Wayne currently works for the Crown Estate as a Warden on the Great Park in Windsor and has great support of being enlisted as a reserve, especially as his boss is the Duke of Edinburgh and is the head ranger of the park!

SPR Dan Wrixon

Sapper Daniel Wrixon

Working as a site manager SPR Daniel Wrixon has always wanted to sign up to the Army and the Reserves is the closest he felt he could get whilst still supporting his family.

Daniel enjoys the military lifestyle and the different people you get to meet.  The mentality of those in the military is that everyone mucks in to get the job done and he enjoys the drive and the push that comes with the Reserves.

The military training he has received has benefitted him in his civilian job and he has taken the structure into his role which he has used to plan and prioritise tasks.

Having never run before Daniel is now completing charity runs and marathons being inspired by his Reserve colleagues.

Daniel’s enthusiasm has now also encouraged his daughter to enroll with the Sea Cadets, which she thrives on.  She is really enjoying the trips, exercises away and being part of the military family.

PTE Lina Johnson - CIS Troop 8 Eng

Private Lina Johnson

Private Lina Johnson wanted to do something different outside of her boundaries that would push her.  Enjoying being outdoors and sports, she also felt that it would be nice to give something back herself, given all the services do to protect our Country.

As a personal assistant in London, Lina’s employers have been supportive of her Reserves role and she has been able to introduce them to the Reserves Employer scheme and show them all the benefits that are available to them.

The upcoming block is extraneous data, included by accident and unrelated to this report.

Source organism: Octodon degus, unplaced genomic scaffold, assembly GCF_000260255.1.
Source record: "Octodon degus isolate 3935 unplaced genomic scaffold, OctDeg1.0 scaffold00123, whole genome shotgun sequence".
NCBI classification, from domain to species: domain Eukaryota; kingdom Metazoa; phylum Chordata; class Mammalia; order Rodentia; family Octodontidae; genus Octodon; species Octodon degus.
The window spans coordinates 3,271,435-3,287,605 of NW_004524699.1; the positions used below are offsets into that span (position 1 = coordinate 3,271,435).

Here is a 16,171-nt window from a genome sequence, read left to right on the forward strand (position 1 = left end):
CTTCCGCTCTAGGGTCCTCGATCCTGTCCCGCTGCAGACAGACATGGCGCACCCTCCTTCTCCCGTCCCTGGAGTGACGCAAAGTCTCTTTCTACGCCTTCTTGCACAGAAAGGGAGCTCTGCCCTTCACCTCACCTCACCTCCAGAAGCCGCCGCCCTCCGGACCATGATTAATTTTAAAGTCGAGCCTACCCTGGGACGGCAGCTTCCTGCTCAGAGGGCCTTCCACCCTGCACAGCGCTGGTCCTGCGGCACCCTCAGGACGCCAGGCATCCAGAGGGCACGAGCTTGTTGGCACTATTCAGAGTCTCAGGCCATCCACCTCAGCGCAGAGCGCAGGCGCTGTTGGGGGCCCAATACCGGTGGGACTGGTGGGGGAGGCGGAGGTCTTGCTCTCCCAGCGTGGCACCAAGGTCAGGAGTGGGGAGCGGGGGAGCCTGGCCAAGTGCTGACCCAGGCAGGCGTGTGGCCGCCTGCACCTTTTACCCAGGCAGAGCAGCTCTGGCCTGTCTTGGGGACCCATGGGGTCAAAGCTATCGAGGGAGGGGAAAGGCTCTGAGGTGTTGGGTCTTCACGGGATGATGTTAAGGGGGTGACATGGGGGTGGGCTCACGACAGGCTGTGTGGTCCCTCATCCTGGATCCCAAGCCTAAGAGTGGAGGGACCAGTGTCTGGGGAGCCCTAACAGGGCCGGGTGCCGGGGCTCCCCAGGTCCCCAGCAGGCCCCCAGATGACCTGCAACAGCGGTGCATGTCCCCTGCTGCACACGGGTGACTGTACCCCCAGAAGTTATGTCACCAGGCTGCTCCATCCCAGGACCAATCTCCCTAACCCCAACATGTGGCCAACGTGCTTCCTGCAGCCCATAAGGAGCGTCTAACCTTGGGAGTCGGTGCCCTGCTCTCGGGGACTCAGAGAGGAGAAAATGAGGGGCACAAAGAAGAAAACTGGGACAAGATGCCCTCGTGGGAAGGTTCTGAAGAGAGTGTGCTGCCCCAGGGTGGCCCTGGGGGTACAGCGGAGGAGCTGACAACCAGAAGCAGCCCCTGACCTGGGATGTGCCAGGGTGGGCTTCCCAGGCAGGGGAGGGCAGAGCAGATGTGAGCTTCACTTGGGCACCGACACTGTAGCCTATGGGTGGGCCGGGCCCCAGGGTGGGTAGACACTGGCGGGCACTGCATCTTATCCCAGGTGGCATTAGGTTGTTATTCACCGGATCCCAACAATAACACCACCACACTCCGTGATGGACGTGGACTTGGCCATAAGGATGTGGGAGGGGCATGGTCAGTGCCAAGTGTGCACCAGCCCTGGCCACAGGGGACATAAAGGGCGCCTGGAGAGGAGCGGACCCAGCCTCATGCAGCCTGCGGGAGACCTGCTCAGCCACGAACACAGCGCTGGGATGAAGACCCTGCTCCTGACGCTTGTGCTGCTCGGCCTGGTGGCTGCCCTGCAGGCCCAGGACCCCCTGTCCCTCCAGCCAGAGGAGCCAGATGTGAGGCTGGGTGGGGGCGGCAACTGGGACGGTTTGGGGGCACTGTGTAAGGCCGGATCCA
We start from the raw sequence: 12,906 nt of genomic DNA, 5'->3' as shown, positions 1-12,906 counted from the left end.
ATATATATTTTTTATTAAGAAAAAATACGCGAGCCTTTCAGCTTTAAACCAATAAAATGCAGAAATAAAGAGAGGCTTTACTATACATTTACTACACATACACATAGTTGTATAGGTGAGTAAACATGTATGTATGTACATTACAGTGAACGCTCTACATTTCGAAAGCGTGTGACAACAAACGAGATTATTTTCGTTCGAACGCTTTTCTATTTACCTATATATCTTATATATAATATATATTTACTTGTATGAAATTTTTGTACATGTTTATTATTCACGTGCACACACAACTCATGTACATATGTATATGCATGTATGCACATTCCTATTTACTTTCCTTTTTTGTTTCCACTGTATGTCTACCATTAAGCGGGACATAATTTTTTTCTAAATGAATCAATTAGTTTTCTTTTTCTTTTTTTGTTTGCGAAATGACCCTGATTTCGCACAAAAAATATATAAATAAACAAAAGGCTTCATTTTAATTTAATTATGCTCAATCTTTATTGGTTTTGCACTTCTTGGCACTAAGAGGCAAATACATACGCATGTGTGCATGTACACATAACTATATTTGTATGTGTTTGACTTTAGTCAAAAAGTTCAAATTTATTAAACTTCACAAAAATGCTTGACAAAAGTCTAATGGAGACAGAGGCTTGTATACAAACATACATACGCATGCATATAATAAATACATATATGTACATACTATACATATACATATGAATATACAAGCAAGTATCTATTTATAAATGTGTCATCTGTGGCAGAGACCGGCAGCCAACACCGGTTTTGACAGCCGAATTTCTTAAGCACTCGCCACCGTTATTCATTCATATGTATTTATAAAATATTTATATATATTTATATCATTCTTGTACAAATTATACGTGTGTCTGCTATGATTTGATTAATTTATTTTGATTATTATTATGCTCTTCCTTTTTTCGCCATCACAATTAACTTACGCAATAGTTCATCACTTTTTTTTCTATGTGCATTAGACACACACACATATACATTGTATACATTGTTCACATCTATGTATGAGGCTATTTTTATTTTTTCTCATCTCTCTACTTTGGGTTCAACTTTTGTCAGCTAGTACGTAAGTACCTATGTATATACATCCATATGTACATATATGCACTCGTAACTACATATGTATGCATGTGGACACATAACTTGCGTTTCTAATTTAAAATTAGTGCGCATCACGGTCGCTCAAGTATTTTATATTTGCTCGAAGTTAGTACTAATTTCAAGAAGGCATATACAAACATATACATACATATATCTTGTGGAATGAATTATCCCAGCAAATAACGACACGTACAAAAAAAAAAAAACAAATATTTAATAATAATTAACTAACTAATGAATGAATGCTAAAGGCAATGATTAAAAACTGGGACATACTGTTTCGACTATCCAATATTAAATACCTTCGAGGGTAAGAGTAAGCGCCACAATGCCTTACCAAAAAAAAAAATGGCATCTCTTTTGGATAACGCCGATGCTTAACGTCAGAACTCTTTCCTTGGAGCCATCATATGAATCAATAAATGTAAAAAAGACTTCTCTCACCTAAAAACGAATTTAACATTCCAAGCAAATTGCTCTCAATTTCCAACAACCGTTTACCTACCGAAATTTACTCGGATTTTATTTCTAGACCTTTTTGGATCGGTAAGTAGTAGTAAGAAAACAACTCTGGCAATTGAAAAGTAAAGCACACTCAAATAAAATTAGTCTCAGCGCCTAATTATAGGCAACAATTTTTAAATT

Lina feels her confidence has grown since enrolling as a Reserve and she enjoys the support that she has received.  This has encouraged her to develop herself and she is grateful for all the potential opportunities that are available.

CIS Tp, 8 Engr Bde Veterans Event

CIS Troop, 8 Engineer Brigade held an Army Forces Veterans event at SERFCA HQ’s Seely House in Aldershot.

The Princess of Wales’s Royal Regiment and the Royal Engineers were showcasing some of their current operational equipment, giving Veterans the opportunity to see how the units have developed and progressed.

Corresponding with VE Day, Veterans met with both Regular and Reserve Soldiers to share their War Time experiences.  A number of Veterans spoke of what they had encountered during the D-Day landings and what equipment they had to use, compared to what is available serving personnel today.

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On his 18th birthday, Lewis Trinder volunteered to sign up and following seven weeks training, was deployed on Atlantic Convoys to protect merchant ships from German submarines.

Lewis served on HMS Magpie, escorting Arctic convoys to Murmansk and on 4th June 1944 his ship left the Solent to travel to D-Day which was the largest seaborne invasion in history that launched the Allied invasion of Western Europe. Mr Trinder recalled that D-Day should have been on the 5th June but the ship was forced to turn around due to bad weather.

Lewis was a Seaman Petty Officer aboard on HMS Opossum when it traveled to Asia in 1945 and was demobilised with 5,000 others from Hong Kong in September 1946.

Alfred Lee - HMS Nith

Fred Lee was just 17 when he volunteered for the Royal Navy in 1943.  As his three brothers were already enlisted, his mother was reluctant to give permission, but Fred was keen to enrol and began training on a newly-built river class frigate, HMS Nith.

In February 1944, the vessel failed its sea trials and was converted into a brigade headquarters ship.  The Nith was to be based at Normandy acting as headquarters for the 231st Infantry Brigade, which was to land on Gold Beach.

Fred was an apprentice boiler maker prior to the Royal Navy and wanted to take up the role of a stoker but was unable to because he was not yet 18, so was given the position of an telegraph operative instead.  Still keen to become a stoker, with a little help from the Padre, Fred’s CO agreed he could transfer into a Stoker Position given his previous experience.